Fake news has always been around, but 2016 saw a spike in stories that were blatantly false or misleading or partially untrue.
This sudden rise in fake news was fueled by a combination of the heated emotions created by the divisive presidential election and the ease of publication and sharing of posts online, particularly on social media.
Facebook and Google were so alarmed by this flood of fake news that they announced they would crack down on fake news stories. This week Robin Rothberg, senior lecturer in communication studies at UNC Charlotte, posted a definition of fake news in the PRSA Open Forum:
Fake news is blatantly false or misleadingly exaggerated information presented as true via a purportedly trustworthy media source. Fake news hurts PR by lessening trust in all media.
Fake news versus ‘bad news’
However, it’s not just fake news that should raise red flags.
“The fictions and fabrications that comprise fake news are but a subset of the larger bad news phenomenon, which also encompasses many forms of shoddy, unresearched, error-filled and deliberately misleading reporting that do a disservice to everyone,” writes Snopes founder David Mikkelson.
How to spot fake news
FactCheck.org offers these tips on how to spot fake news:
1. Consider the source:
One way is to look at the URL. For example, www.abcnews.com.co is not the real ABC News URL. But you have to go further than that—there have been some erroneous news stories on traditional media sites—as Rothberg’s definition says “purportedly trustworthy media sites.”
2. Read beyond the headline:
Before you pass along a story, read to see whether it meets the criteria of a real news item. Often a fake news story will have clearly fake elements in the body of the story.
3. Check the byline/author:
Invest a few moments in checking out the author. A quick search on the author’s name should tell you whether they are legit. Do they have a LinkedIn account? If you use MuckRack, are they listed there? One fake news story said the author won Pulitzer and Peabody prizes. It’s easy to check whether that’s true.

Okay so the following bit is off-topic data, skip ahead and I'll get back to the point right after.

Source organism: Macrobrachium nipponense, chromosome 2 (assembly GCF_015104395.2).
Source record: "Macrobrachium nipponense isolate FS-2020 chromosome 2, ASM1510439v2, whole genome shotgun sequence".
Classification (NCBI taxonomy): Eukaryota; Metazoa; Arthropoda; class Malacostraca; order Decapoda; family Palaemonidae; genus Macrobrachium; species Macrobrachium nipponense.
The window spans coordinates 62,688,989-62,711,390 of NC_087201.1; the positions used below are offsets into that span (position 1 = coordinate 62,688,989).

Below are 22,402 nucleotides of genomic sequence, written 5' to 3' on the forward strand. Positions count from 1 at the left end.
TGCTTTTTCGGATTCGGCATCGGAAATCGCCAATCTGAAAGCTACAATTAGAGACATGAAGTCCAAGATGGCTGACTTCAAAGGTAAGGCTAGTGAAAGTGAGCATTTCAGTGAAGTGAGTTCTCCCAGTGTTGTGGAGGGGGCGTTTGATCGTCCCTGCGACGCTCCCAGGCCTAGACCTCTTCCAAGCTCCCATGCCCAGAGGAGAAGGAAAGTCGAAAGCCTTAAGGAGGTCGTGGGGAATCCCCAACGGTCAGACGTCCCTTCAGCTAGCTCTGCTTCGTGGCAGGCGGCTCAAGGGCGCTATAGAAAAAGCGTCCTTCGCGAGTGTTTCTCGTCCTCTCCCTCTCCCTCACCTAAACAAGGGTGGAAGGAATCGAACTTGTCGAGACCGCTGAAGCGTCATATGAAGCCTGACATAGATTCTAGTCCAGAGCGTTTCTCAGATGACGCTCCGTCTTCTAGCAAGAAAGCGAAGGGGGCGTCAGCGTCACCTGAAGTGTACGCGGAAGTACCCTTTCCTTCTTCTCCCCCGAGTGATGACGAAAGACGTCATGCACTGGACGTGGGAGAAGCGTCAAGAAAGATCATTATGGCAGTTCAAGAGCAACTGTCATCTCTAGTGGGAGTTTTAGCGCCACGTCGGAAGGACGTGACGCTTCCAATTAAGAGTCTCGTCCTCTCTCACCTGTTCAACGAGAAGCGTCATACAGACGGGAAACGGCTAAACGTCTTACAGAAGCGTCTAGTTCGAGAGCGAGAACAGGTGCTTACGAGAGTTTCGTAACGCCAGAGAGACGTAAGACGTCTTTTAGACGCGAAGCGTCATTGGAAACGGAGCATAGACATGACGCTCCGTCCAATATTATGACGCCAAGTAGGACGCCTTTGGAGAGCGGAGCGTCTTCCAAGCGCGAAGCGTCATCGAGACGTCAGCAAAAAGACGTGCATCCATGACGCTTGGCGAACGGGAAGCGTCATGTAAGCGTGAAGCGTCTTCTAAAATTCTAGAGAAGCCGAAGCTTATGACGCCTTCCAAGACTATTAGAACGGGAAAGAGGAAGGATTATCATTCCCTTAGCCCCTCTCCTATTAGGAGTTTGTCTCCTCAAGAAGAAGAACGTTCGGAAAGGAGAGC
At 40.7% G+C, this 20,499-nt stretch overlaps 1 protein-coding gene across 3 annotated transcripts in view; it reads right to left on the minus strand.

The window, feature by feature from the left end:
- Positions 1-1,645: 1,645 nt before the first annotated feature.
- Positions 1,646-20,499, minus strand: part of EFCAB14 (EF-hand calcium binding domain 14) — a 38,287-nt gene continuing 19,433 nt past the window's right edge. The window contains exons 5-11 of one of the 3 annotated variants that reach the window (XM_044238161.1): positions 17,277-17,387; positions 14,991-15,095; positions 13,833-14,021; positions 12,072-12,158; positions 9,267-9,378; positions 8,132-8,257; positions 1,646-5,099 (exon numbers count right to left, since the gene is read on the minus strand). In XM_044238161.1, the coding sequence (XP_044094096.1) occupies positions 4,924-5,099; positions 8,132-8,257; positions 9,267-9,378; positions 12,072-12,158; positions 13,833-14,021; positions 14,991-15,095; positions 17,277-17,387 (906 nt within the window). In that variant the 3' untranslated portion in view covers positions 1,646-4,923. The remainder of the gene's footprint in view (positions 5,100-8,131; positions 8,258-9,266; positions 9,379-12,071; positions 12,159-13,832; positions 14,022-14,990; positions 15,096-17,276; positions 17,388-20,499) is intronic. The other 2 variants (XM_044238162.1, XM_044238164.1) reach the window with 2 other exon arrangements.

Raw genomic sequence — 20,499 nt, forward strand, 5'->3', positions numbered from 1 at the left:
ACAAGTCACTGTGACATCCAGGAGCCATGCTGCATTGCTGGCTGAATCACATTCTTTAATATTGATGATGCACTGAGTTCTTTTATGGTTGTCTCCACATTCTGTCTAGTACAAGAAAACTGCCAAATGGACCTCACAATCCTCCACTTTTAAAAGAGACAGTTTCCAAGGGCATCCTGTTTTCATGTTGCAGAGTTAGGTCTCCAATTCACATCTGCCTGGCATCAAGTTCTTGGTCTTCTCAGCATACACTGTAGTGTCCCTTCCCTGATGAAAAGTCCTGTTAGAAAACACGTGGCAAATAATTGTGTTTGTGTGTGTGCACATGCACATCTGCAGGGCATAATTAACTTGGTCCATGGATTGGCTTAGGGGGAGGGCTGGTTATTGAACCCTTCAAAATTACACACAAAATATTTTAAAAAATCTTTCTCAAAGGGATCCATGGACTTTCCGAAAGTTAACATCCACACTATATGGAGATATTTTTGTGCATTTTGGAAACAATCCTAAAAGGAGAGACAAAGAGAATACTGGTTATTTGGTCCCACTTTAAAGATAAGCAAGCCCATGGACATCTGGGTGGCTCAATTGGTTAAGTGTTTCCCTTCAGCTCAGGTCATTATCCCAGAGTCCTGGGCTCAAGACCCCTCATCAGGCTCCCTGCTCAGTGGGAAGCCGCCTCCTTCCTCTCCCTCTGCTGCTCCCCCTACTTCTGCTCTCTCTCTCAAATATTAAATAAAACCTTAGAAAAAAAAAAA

4.Check the supporting sources quoted:
These fake stories often quote other supporting sources—check them out. Nine times out of 10 you’ll find they don’t say the same thing at all. The Boston Tribune site wrongly claimed that President Barack Obama’s mother-in-law was going to get a lifetime government pension for having babysat her granddaughters in the White House, citing “the Civil Service Retirement Act” and providing a link. That link to a government benefits website doesn’t support the claim at all. It all sounds legit, but if you take a few moments to fact-check, you’ll find that it is fake news.
How does fake news affect PR?
As Rothberg’s definition states: Fake news hurts PR by lessening trust in all media. One of the core activities of PR is to get coverage for our brands or clients in media outlets. Media coverage has long had value, because the public trusted what they saw as independent third-party endorsement. As trust in media organizations wanes, so does our value. Fake news can put a serious dent in the trust people have in media placements.
A Gallup poll in September 2016 showed that trust in news media outlets has reached a nadir.
Provide excellent content to your media sources, and make sure every item in your content is fact-checked and verified. Pitch your stories to media outlets and reporters with a solid reputation for integrity and objectivity.